Friday, 15 May 2009

A gift from India

E KAABO. Bawo ni? Gbogbo le nko? I heard these phrases and on impulse, I raised my head to take a second look at the smiling ‘Oyinbo’ beside me. I wondered if she has a Yoruba root because of the near-perfect pronunciation of the words. Then I became more surprised to learn that she is completely Indian and has no blood ties to Nigeria.
Here is what living with other people outside one’s country can do to one: learn about other people’s ways of life, connect to and identify with their culture and traditions.

MANALI Shah, an Indian lady, sees life as an opportunity to improve the world, impacting on the lives of other people and contributing to the development of the community at large.
While she was in High School, an environment conference she attended awakened her consciousness and apathy towards what was happening around her. That birthed her volunteerism passion
Her volunteer journey took a serious leap in the university, where she met her life partner, Parth Shah, who was heading one of the non governmental organisations (NGOs) where she was a volunteer!
She has worked closely with her husband for seven years to run programmes that question the impact of government policies on people and reach out to young people in India to make them informed and active citizens.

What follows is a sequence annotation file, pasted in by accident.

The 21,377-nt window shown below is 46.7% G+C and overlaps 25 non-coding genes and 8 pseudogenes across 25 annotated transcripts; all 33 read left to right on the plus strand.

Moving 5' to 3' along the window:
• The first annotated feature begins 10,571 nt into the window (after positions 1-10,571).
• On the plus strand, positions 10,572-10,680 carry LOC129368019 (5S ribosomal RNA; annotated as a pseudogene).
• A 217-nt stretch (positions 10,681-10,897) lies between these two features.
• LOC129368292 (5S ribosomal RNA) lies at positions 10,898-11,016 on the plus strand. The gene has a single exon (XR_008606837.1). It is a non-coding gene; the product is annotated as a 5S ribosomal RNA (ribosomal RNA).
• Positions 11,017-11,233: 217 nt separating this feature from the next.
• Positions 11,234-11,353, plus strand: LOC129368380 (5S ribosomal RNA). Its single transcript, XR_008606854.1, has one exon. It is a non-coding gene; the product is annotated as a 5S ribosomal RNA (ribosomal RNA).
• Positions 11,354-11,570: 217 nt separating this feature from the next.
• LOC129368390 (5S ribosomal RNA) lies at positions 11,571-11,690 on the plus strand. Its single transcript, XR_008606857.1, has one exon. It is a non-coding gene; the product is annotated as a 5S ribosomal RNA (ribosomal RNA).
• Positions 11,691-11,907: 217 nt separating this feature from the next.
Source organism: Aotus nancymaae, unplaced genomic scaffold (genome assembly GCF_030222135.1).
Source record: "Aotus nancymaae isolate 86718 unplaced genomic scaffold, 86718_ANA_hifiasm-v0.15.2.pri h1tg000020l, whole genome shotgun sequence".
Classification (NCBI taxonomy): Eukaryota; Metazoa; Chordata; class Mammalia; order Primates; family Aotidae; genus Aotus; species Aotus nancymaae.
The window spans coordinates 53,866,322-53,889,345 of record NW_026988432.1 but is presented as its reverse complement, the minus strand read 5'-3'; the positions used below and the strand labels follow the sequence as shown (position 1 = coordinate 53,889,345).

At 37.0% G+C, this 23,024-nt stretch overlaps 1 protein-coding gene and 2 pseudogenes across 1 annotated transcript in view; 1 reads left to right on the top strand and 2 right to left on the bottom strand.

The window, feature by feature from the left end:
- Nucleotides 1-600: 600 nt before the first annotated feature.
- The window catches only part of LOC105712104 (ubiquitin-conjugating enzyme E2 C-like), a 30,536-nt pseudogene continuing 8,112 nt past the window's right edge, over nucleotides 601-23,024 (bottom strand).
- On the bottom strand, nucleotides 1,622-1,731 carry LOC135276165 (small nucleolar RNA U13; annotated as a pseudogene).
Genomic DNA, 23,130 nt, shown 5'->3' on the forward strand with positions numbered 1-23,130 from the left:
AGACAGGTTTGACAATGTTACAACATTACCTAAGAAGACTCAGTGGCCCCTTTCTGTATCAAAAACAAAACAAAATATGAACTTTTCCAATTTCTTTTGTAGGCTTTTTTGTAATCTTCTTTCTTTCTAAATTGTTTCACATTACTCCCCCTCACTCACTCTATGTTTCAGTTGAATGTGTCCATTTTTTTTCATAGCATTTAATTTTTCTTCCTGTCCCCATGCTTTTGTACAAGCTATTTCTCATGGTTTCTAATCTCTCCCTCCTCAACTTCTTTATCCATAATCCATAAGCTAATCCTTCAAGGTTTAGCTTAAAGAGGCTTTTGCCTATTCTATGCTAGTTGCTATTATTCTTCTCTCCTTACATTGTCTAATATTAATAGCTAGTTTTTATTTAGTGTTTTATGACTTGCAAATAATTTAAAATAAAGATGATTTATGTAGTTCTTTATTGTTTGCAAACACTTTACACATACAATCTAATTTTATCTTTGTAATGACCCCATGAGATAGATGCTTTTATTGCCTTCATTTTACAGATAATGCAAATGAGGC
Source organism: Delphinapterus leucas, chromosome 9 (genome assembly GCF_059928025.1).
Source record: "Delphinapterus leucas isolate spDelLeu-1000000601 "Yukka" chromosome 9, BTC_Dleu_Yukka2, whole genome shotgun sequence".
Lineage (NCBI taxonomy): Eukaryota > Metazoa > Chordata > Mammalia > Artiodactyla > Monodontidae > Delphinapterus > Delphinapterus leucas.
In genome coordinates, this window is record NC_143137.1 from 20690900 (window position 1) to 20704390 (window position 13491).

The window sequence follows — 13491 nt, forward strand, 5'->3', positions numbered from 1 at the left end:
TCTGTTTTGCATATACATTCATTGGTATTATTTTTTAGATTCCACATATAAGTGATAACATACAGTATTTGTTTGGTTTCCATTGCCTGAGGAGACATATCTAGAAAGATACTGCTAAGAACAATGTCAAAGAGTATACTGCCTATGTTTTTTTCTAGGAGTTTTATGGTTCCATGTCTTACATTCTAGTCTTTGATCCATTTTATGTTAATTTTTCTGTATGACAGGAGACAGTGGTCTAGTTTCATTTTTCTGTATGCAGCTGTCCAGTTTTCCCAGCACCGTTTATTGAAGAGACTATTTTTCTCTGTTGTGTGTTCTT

In 2007, Mana (as she preferred to be called), felt the need to experience working outside her community to test herself and her skills, and so, took the challenge of leaving her home in New Delhi to come to Africa as a volunteer.
“With the full support, love and understanding of my husband, my parents (who always wanted me to reach great heights) and my friends, who wanted me to fulfil my whimsical wishes, I decided to fulfill my three wishes: experiencing Africa; expose my skills to a new environment and learn how to live on my own,” she says.

SHE came as a volunteer through the International Volunteering Programme of the Voluntary Service Overseas (VSO) in March 2008 to work in Nigeria for one year. Since then, she has worked voluntarily with the Civil Society Network for Volunteering Society (also known as GIVE Network), a body that promotes the culture of volunteering within Nigerians and the framework of volunteer management within NGOs. Mana worked with GIVE as the organizational development advisor.
She has helped coordinated the organisational structure of her work place –– developing policies for the network, organising workshops to help build the capacity of the member organizations (MOs) of the network and training the MOs on Volunteer Management amongst other aspects.

FOR someone who had never been to Africa, leaving her home and coming to a totally different place with different people, culture and way of living, wasn’t an easy decision for Mana.
And to think that she was also going to leave behind all luxury and live a humble life far away from home, was a challenging reality that she had to face.
“I have never lived on my own before. I live a much pampered life with my parents and then with my husband. I have never been away from Delhi for more than a month. In Delhi, I travel in my car and seldom use public transport. With the maid and cook, I never had to do my own laundry or cleaning. Given that here, I have managed to get around using public transport, done my own cleaning, washing and cooking, I feel I have conquered Everest,” she says.